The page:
It all boils down to how much you love and value your art, and how important it is to you that people who purchase it hang the best.

You either care about your work equal to a walgreens, sam's club or costco print, or you value it enough to lovingly craft a fine art print on a good fine art paper.

Edit:

Lowner wrote in post #17274740 (external link)
I believe its photography in general that is less popular

I don't think it is necessarily less popular as much as truly good work has been diluted by people who know so little about good pictures that they will hold a smartphone or tablet in the air, click a shot, and accept what they get. Plus, heading more toward the aficionados, there's the DSLR gear heads who know a lot about bayer layers, but really don't know how to compose a good shot. All this makes it "appear" as tho photography is less popular, but the good work is still out there.


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myphotographic
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Nov 17, 2014 17:12 |  #7

You used to have to get your photos on to paper if you wanted to show them to people (or the hassle of projecting slides). Now there's a lot more mediums, many more convenient than prints; social media and other internet sites, laptops, tablets, digital picture frames and phones. Does a large print trump looking at a photo on someone's phone? Sure, but just as "the best camera in the world is the one you have with you right now", "the best photo sharing method in the world is the one you have with you right now." I can carry my life's portfolio around with me 24/7 on my phone or share a jpg with somebody I've never met in person. It's a lot less practical to do either of those with paper.

More photos than ever are being taken but fewer than ever must be getting printed. I believe the mass-market have all but given being interested in printing their work. So it's only a subset of more dedicated photographers that are still printing in serious quantities to justify home equipment. Everyone else isn't printing or small enough amounts that only photo labs make economic sense.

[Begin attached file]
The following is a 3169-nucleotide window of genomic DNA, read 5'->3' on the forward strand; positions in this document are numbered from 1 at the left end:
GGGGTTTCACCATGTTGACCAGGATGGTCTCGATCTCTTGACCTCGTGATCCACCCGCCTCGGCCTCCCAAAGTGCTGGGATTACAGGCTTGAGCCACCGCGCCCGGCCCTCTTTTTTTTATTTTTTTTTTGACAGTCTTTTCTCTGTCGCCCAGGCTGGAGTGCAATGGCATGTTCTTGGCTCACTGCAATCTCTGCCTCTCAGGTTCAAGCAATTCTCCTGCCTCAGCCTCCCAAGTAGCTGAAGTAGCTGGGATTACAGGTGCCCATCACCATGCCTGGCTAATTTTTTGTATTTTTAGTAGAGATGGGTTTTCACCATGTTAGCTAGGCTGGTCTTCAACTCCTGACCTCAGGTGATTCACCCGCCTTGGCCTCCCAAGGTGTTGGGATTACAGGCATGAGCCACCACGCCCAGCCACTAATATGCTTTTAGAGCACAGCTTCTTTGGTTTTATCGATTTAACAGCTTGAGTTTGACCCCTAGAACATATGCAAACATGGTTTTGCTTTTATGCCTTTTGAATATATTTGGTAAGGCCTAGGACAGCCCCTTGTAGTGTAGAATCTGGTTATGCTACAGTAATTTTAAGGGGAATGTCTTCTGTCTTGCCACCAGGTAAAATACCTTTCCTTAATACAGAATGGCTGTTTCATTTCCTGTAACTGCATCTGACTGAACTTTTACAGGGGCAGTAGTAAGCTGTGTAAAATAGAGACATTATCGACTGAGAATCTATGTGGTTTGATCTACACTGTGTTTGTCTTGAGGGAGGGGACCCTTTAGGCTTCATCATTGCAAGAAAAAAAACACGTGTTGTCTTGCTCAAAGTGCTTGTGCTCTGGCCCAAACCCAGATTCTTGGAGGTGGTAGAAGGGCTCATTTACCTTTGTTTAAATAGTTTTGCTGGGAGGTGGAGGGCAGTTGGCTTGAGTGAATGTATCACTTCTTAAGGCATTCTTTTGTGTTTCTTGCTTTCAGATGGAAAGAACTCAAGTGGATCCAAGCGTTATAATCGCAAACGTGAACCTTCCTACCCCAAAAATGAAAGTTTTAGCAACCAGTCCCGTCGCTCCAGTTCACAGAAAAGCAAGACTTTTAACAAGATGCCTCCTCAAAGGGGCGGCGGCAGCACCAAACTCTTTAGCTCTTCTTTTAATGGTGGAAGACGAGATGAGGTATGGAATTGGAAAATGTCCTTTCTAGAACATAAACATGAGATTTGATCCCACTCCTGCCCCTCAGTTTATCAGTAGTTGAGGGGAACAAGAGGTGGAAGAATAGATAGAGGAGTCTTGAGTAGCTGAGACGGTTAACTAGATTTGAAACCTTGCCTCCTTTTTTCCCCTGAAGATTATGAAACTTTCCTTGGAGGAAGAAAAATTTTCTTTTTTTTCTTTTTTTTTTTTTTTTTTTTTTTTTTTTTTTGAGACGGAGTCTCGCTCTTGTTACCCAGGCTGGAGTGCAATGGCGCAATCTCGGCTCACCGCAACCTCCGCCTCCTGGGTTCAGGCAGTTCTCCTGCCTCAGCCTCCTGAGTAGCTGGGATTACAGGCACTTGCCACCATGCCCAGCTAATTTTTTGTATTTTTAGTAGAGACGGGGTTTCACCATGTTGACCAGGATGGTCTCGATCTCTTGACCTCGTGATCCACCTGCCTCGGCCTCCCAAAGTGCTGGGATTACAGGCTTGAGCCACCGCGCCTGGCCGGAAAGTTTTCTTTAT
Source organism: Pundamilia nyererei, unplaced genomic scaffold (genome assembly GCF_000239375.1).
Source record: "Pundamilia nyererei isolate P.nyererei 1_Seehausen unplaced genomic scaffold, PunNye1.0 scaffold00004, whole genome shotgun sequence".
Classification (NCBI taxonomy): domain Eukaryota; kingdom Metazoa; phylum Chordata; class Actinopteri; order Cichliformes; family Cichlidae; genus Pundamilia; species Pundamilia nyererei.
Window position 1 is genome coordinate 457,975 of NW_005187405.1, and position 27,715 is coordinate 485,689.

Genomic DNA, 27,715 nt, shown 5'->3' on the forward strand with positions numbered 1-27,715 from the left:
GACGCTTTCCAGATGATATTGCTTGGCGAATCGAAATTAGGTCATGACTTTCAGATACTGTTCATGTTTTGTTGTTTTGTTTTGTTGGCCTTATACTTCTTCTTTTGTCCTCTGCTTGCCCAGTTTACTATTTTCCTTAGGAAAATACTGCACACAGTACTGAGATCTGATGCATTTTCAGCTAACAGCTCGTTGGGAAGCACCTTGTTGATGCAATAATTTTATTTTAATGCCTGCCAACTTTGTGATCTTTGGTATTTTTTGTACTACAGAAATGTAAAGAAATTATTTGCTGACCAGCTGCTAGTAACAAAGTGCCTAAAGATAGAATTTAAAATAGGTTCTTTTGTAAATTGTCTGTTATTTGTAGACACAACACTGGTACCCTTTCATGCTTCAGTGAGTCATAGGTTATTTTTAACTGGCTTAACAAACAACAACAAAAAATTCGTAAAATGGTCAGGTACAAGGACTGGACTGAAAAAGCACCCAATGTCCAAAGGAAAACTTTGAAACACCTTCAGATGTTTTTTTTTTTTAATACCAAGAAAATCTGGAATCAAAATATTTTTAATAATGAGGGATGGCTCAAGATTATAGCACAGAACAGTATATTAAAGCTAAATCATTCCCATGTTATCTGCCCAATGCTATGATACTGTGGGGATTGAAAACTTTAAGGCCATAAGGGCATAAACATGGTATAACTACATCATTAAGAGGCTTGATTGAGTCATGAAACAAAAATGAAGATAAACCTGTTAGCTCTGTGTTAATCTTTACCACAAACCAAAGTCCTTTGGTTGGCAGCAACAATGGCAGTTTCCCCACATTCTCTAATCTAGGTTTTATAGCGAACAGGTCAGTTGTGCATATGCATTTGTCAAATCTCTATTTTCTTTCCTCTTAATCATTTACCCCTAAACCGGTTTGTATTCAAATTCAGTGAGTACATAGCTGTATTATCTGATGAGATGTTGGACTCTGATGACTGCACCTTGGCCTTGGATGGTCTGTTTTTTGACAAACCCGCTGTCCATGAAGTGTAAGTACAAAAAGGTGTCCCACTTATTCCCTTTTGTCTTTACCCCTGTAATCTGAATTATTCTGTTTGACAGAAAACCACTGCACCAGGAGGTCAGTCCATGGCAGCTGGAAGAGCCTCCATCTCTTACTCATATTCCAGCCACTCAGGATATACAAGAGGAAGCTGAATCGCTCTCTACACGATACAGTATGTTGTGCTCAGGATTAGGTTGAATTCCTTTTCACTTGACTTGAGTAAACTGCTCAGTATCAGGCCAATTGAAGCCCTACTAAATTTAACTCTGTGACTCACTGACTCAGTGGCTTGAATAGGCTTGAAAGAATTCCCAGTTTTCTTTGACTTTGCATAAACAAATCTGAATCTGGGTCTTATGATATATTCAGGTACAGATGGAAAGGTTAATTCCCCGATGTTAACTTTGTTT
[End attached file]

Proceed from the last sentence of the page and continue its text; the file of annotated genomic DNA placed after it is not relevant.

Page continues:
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StayFrosty
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Nov 18, 2014 06:43 |  #8

myphotographic wrote in post #17277989 (external link)
...... So it's only a subset of more dedicated photographers that are still printing in serious quantities to justify home equipment. Everyone else isn't printing or small enough amounts that only photo labs make economic sense.

Funny you should say that. Just this last weekend I decided it was about time I got some prints done so I walked in my local shop with 37 pics on a memory card hoping to get some prints and came out with no prints stunned at the cost.

The old fashioned 6x4s were a reasonable enough price but if I wanted anything 10x8 or larger or to get a panorama done it was, for me, prohibitively priced.

In the past I've printed at work on an epson r1900 and been very happy with the results. I am now seriously considering getting a printer for home.


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BigAl007
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Nov 18, 2014 09:02 |  #9

StayFrosty wrote in post #17278997 (external link)
Funny you should say that. Just this last weekend I decided it was about time I got some prints done so I walked in my local shop with 37 pics on a memory card hoping to get some prints and came out with no prints stunned at the cost.